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close this book Measuring drought and drought impacts in Red Sea Province
close this folder 3. Drowght, food stress, and the flood and rainfall record for Red Sea Province. Roy Cole
View the document Summary
View the document Introduction
View the document Precipitation In Red Sea Province
View the document Flood and rainfall records: problems and possibilities
View the document A definition of drought
View the document The flood record
View the document Drought and the flood record
View the document The rainfall record
View the document Drought and the rainfall record
View the document Conclusion
View the document Discussion
View the document Limitations of the study
View the document References
View the document Appendix 3.1. Annual floods for nine khors In Red Sea Province and Khor Gash in Kassala Province.
View the document Appendix 3.2. Annual flood 2 scores for nine khors in Red Sea Province and Khor Gash in Kassala Province.
View the document Appendix 3.3. Annual rainfall in mililmetres for 19 gauging stations in eastern region, Sudan.
View the document Appendix 3.4. Annual rainfall z scores for 19 gauging stations in eastern

Flood and rainfall records: problems and possibilities

The rainfall record in most third world countries is incomplete. Piecing together a complete picture of precipitation is further complicated by the uneven distribution of rainfall in arid and semi-arid areas and the thin distribution of rainfall gauging stations. Rainfall gauging stations are generally located where there a major concentrations of human population, not necessarily where the rain is. If the rain is not where the gauging station is located then it is not measured. Such measurement error could mask the difference on paper between a good rainfall year and a poor one. It is common in Red Sea Province to find no rainfall at a gauging station for a year or series of years but at the same time find floods in nearby khors because of unmeasured rain falling elsewhere.

The watershed gauging station, in contrast to the rainfall gauging station, is situated on a vast collecting basin. Because the unit of measurement encompasses a large contiguous spatial unit, the catchment basin, the chances of a "miss" of information are smaller than with the rainfall gauging station, which measures phenomena at a point. A drawback of flood data, however, is that where the river bed is permeable measurable amounts of runoff can leak out of the system and remain unmeasured. This problem is minimised to a great extent by the incidence of thick clay pans in the beds of the khors and along waterlines and by the rocky nature of the terrain. In general, the khors are sealed and runoff from the mountains is close to 100%.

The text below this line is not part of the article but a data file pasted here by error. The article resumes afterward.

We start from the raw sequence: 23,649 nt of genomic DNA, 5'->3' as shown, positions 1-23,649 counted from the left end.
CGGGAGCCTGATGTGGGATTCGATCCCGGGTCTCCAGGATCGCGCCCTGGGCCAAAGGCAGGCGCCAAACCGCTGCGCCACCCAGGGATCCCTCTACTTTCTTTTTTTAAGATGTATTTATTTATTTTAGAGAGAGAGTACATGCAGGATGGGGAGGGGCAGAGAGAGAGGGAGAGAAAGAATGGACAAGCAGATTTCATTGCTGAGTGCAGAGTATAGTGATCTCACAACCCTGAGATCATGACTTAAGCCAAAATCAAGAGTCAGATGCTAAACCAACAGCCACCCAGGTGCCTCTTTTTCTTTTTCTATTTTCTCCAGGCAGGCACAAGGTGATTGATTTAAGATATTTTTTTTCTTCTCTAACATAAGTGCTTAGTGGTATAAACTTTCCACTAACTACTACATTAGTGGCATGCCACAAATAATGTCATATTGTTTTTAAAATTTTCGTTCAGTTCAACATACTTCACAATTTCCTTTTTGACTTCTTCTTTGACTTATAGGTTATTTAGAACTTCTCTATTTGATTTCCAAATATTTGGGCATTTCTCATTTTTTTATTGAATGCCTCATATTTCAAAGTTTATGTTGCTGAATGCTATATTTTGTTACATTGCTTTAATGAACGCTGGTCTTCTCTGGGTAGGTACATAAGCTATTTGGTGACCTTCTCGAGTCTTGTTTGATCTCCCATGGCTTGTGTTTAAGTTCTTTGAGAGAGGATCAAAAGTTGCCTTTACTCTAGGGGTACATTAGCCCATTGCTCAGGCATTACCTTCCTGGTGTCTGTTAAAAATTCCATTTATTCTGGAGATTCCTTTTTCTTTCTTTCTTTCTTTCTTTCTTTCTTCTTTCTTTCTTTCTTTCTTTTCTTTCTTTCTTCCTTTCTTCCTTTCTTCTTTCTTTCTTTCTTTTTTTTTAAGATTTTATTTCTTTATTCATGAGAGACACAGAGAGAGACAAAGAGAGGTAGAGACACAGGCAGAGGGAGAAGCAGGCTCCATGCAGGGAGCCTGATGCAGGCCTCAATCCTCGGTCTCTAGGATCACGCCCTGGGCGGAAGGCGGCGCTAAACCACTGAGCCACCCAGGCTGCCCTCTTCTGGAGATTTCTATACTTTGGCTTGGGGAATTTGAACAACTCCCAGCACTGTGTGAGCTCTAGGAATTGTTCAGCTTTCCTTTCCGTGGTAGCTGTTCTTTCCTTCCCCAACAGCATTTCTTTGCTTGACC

In the end, however, the flood record suffers from the same problem as the rainfall record: it is incomplete. Flood records should be used in conjunction with rainfall records to provide a more complete picture of precipitation history than rainfall records alone.

A more perplexing problem, and one which is common to both types of data, is what does one make of the results? To interpret them in a meaningful way requires that they be linked to human experience. In many areas of the world rainfall data are used to predict crop yields. In Red Sea Province this is difficult to do because rainfall is extremely low, unevenly distributed, and agriculture is dependent on floods rather than rainfall. For reasons mentioned above, rainfall and floods may not covary well. Two uses to which the flood data may be put are the prediction of annually cultivated areas and the prediction of areas of pasture production. Flood data would be more useful than rainfall data in predicting agricultural activity or rainy season pasture production in Red Sea Province because of the reliance of both activities on the flood plains, grassy or wooded alluvial fans, and khor beds. Cultivated area can be predicted from the flood using the equation Y = mX + b, where Y equals the dependent variable, cultivated area, X equals the flood, m is the intercept, and b is the slope. Pasture production can be treated in the same way. Historical data on cultivated area and harvested area are kept by the District Councils (Majlis) throughout Red Sea Province. The author would have liked to include as a central point in the present paper a model of agricultural and pastoral production in Red Sea Province based on that presented above. Due to circumstances beyond his control he was unable to obtain the data on cultivated areas collected by the Sudanese government.

Recently, scientists and policymakers have turned to vegetation and crop greenness as an important variable to examine when assessing drought impacts. To do this they use data provided by satellites of the areas of interest. The sensors in the satellite measure the greenness or "vigour" of the vegetation on a month-by-month basis. These data are then indexed with rainfall data and mapped for publication and distribution, For a deeper discussion of NDVI see the paper, Measuring drought impacts and food insecurity in Red Sea Province" in this collection.

Map 3.1 below presents the location of flood and rainfall gauging stations throughout Red Sea Province. Khor Sallum, named after Sallum railroad station is called Khor Akwaat on the map. This is in conformance with local usage. The major drainage of the eastern Sudan is presented in Map 3.2 below.

Map 3.1. Flood and rainfall gauging stations, Red Sea Province.

Map 3.2. Drainage, Eastern Sudan.